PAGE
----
Already today, cities consume 75% of the natural resources, produce 50% of the global waste, and emit 60-80% of the greenhouse gases (GHG). By 2050, two thirds of the population will live in cities around the world.
As cities embrace the circular economy model in an effort to be more sustainable, space technology applied to these terrestrial challenges can aid cities by providing resilient circular solutions and delivering significant socio-economic benefits. Resource circularity could be a game-changing technology in helping to tackle these growing environmental challenges. The application of circular systems in cities can also bring about a number of social and economic benefits, including sustainable water supply, increased and healthier food production, and greener cities.
On the International Space Station (ISS), orbiting 400km above the Earth, resources such as water, food and oxygen, are extremely precious. Even with ongoing technological innovation reducing the cost of launch significantly, commercial services currently deliver cargo to the ISS at a cost of $25,000/kg.3 For this reason, a closed-loop life support system that recycles waste into water and oxygen has been a fundamental aspect of life onboard the ISS for over twenty years.
The MELiSSA project
MELiSSA (Micro-Ecological Life Support System Alternative) is a European project running for more than 30 years within the European Space Agency (ESA), bringing many research institutes and organisations together to develop circular life support systems for the ISS and beyond. Through MELiSSA, organic and ceramic membranes were developed to filter astronauts’ wastewater, removing unwanted compounds, including nitrates. Furthermore, the project has been successful in using micro-organisms to process the waste to grow plants and food. Whilst work continues to increase the system efficiency towards 100% (a self-sustainable ecosystem that does not require resupply) for post-ISS habitats beyond Earth orbit, attention in recent years has turned to exploring how this technology can be adopted to benefit life on Earth. Many areas and aspects of life on Earth would greatly benefit from the ability to turn waste into resources, in turn enhancing our ability to meet global environmental and sustainability goals.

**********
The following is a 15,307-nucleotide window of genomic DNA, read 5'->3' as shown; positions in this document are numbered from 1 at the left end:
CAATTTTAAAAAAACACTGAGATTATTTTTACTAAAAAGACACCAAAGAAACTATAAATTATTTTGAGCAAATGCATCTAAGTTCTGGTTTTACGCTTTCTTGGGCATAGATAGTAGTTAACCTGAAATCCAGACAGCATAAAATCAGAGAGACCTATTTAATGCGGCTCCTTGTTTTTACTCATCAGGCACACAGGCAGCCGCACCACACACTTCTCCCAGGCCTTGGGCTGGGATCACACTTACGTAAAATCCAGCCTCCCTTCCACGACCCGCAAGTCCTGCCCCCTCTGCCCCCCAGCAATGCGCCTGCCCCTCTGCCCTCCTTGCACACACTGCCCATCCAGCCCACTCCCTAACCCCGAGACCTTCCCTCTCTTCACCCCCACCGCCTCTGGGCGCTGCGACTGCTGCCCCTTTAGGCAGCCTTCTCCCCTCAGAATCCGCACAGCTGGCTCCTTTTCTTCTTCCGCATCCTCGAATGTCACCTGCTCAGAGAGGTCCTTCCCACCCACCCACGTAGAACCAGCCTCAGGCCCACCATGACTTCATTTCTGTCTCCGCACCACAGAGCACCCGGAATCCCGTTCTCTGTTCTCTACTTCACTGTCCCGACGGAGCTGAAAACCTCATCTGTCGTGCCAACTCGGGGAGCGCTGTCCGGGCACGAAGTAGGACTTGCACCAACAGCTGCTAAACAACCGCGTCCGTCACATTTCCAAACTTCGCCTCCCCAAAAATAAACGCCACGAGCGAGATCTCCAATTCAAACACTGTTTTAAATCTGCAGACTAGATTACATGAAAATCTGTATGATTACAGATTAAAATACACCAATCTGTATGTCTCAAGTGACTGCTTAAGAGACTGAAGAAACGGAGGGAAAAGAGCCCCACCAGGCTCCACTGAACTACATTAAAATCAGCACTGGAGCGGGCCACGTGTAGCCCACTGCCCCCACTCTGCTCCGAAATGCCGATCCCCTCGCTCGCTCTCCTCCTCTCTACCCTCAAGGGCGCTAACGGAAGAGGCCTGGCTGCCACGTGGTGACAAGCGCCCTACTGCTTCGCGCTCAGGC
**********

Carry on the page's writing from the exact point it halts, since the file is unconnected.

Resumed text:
Space technology brought down to Earth
SEMiLLA IPStar (referred henceforth as SEMiLLA) is a MELiSSA technology transfer partner charged to test MELiSSA technologies for terrestrial applications and show that the impact goes beyond that of space applications. SEMiLLA applies MELiSSA technologies to Earth-based needs, including water treatment, waste management and recycling. SEMiLLA hope to provide an integrated waste management system to support the lifestyle of city inhabitants.
Helping Amsterdam become fully circular by 2050
Municipal wastewater is a great resource for nutrients and water reuse. This project, led by SEMiLLA and facilitated by ESA, aims to use MELiSSA technology to recover nutrients and clean wastewater for use in vertical farming. ESA are helping to tackle urban waste and food production challenges by helping leverage the photoheterotrophic compartment (C-II) of the MELiSSA loop, responsible for the elimination of the terminal products of the liquefying compartment of the system, for use as an urban waste solution for the Municipality of Amsterdam.
The Amsterdam Institute for Advanced Metropolitan Solutions (AMS Institute) is working with SEMiLLA on this project. The AMS Institute helps provide solutions to the complex problems faced in cities, by facilitating the integration of scientific, technological, and commercial capabilities and connecting academic, political and entrepreneurial minds. Amsterdam’s living labs initiative provides a testbed for developing new solutions, including SEMiLLA’s IPStar Circular System at the recently opened Marineterrein lab, which helps the city of Amsterdam quickly adopt new technologies to enable the city to reach the goal of becoming a fully circular city by 2050.
Turning waste into resource